We also like the Black Diamond Guide that offers 170-grams of Primaloft Insulation. The insulation is packed around the back of the hand and the cuff, resulting in one of the warmest glove models we've had the pleasure of testing.

ski gloves womens - we ride out a super cold day in lake tahoe with the bd guide glove...
We ride out a super cold day in Lake Tahoe with the BD Guide glove. Temps reached well below freezing, but we stayed warm.
Credit: Amber King

Even though these gloves offer ample warmth, none of them have a double-glove construction. Most of the other gloves tested feature this construction, which has better versatility and the option for enhanced breathability. For example, the Burton Gore-Tex Deluxe Glove has a thin liner that helps to wick moisture away from the hands, and its nylon construction is surprisingly warm. The Dakine Camino has a removable liner but is not meant for the coldest of days. It has a thinner, more breathable construction that does well in the backcountry, but for sitting still in cold weather, you might find the need for a hand warmer or extra layer of insulation.

Make sure you get the fit of your gloves or mitts correct. If they fit too tight, circulation to the hands will be reduced, resulting in colder digits.

Water Resistance


Water resistance goes hand-in-hand with warmth. A product that gets wet and cold after a few hours is useless. It's important to find a ski glove or mitt that protects from the elements. When testing water resistance, we performed field and home tests. We wore each in sub-zero temperatures, made snow angels, and dug snow pits. We skied at the resort and snowboarded down mountains through both wet and dry climates. To verify our subjective field tests, we weighed them, put them in a sink of water, squeezed 100 times, and observed to see which ones absorbed a lot of water and which ones leaked. While you wouldn't normally put your hand in puddles at the resort, this helps us determine each glove and mitt's wet-weather limits.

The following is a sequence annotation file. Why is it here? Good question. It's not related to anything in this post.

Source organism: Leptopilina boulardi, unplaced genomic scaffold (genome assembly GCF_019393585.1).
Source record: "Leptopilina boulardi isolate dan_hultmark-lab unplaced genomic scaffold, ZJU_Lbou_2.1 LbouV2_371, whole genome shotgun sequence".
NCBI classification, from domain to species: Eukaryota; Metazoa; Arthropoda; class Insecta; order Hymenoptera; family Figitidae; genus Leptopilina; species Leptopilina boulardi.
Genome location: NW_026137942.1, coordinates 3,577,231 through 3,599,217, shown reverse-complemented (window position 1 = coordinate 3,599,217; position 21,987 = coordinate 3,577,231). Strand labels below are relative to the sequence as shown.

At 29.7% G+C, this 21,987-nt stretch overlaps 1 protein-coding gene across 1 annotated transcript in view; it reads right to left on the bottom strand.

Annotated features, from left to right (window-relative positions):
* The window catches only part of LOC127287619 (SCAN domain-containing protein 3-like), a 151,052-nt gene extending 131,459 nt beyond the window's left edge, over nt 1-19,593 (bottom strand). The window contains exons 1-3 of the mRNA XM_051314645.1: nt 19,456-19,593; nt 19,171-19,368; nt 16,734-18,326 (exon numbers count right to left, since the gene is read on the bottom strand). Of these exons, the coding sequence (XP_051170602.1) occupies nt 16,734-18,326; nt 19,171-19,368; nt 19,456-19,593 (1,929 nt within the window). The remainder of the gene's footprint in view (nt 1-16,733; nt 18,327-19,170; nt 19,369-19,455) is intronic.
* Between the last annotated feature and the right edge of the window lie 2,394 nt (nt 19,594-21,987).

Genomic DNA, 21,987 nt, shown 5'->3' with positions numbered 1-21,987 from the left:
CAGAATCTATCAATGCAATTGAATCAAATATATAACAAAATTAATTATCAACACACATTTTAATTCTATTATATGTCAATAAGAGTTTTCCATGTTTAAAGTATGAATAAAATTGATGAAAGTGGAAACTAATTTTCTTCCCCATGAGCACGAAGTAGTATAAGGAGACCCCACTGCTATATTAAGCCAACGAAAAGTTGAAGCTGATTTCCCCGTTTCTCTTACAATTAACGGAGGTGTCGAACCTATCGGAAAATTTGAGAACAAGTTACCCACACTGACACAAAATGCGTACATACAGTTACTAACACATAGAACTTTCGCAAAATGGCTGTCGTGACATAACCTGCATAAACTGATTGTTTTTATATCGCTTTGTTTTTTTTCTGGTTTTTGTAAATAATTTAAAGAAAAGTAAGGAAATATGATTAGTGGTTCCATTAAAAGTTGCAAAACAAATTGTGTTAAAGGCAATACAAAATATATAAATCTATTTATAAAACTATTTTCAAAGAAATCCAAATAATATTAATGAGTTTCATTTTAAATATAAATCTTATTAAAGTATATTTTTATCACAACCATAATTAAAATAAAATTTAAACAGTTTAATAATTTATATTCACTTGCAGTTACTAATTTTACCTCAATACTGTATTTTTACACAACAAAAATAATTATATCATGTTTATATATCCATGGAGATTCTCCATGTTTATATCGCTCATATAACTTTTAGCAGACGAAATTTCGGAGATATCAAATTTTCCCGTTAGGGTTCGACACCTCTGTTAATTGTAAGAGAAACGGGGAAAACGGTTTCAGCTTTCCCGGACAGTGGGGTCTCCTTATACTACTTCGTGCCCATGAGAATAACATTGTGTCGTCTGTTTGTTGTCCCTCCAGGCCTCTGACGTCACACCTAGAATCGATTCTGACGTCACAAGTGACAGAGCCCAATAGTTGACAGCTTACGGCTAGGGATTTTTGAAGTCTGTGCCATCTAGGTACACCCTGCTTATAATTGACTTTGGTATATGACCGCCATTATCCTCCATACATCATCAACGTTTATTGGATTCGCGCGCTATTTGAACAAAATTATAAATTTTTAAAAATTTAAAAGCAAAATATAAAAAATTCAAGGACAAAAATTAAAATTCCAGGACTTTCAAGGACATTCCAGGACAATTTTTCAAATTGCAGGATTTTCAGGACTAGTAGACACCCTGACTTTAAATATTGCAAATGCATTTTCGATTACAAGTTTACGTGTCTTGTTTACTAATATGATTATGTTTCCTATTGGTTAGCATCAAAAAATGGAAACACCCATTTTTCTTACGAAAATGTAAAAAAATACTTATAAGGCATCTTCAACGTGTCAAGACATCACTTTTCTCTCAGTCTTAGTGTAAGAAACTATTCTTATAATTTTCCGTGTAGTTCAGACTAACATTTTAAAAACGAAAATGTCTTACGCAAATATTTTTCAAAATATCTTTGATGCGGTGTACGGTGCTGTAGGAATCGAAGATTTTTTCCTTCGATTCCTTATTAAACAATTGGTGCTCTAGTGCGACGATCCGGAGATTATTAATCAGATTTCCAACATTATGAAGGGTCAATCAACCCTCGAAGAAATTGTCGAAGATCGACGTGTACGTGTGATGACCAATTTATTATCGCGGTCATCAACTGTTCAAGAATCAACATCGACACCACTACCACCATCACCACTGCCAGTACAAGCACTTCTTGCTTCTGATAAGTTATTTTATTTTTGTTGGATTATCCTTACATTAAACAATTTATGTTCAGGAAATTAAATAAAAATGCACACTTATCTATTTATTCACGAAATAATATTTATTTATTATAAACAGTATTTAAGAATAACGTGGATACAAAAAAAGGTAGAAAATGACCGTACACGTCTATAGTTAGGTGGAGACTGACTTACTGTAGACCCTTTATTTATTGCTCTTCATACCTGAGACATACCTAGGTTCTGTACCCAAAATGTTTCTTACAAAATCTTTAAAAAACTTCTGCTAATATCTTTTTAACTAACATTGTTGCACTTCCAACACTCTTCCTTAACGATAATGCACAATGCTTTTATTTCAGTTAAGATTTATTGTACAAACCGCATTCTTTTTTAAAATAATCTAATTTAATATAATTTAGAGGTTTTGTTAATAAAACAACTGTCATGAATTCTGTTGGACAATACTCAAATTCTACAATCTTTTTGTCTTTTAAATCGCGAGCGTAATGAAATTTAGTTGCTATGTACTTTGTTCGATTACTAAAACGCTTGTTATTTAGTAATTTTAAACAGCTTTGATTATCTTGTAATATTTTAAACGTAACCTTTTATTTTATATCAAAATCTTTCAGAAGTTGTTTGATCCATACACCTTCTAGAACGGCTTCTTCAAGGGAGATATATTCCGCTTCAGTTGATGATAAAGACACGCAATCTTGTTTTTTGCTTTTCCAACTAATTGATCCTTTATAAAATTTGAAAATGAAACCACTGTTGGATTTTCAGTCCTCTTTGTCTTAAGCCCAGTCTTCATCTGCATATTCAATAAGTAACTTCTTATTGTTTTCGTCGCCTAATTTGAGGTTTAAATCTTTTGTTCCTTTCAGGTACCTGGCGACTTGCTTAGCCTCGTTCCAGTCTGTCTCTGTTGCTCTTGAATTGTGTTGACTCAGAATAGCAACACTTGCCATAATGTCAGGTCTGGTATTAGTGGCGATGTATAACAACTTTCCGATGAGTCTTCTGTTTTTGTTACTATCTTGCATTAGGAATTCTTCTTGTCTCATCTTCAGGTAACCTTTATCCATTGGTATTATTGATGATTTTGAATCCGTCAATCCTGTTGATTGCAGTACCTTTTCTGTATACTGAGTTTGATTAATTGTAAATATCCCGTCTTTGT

If you buy a pair of gloves or mittens featuring a leather outer, make sure to treat the leather before use and continually throughout its life.

During our tests, the gloves and mitts that do best in our tests are constructed from Gore-Tex or use a Gore-Tex insert. Leather is very waterproof but requires constant care. Even when taking full care, the leather gloves tested eventually saturated after super wet days in the field. If your hands are going to be in the snow, opt for Gore-Tex instead of leather. Nylon will eventually absorb and stretch, so be sure you know your materials and look at what each is made from.

ski gloves womens - water beading capability tested on three top performing gloves: from...
Water beading capability tested on three top performing gloves: from left to right, the OR Couloir, BD Mercury Mitt and Arc'teryx Fission SV.
Credit: Jackie Kearney

Water Resistance: Mittens


In the face of severe and horrible weather, mittens like the Outdoor Research Alti Mitt take the cake for warmth. The Alti Mitt is made of 2.5-layer of Gore-Tex and a leather palm, which absorbed the least amount of water in our tests (0.4-oz), and did the best in the field. On super long wet days, the leather palm can saturate, but proper treatment of the leather can avoid that.